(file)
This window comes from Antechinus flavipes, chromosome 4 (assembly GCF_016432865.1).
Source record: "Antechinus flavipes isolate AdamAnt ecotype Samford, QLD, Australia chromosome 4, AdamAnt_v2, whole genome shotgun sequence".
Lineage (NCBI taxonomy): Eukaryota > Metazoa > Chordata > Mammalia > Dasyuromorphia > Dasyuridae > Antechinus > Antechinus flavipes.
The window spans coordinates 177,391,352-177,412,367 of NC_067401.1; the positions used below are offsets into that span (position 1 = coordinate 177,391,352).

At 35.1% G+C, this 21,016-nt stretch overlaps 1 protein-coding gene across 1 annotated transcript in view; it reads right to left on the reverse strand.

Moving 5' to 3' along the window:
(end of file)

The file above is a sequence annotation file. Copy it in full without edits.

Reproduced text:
This window comes from Antechinus flavipes, chromosome 4 (assembly GCF_016432865.1).
Source record: "Antechinus flavipes isolate AdamAnt ecotype Samford, QLD, Australia chromosome 4, AdamAnt_v2, whole genome shotgun sequence".
Lineage (NCBI taxonomy): Eukaryota > Metazoa > Chordata > Mammalia > Dasyuromorphia > Dasyuridae > Antechinus > Antechinus flavipes.
The window spans coordinates 177,391,352-177,412,367 of NC_067401.1; the positions used below are offsets into that span (position 1 = coordinate 177,391,352).

At 35.1% G+C, this 21,016-nt stretch overlaps 1 protein-coding gene across 1 annotated transcript in view; it reads right to left on the reverse strand.

Moving 5' to 3' along the window: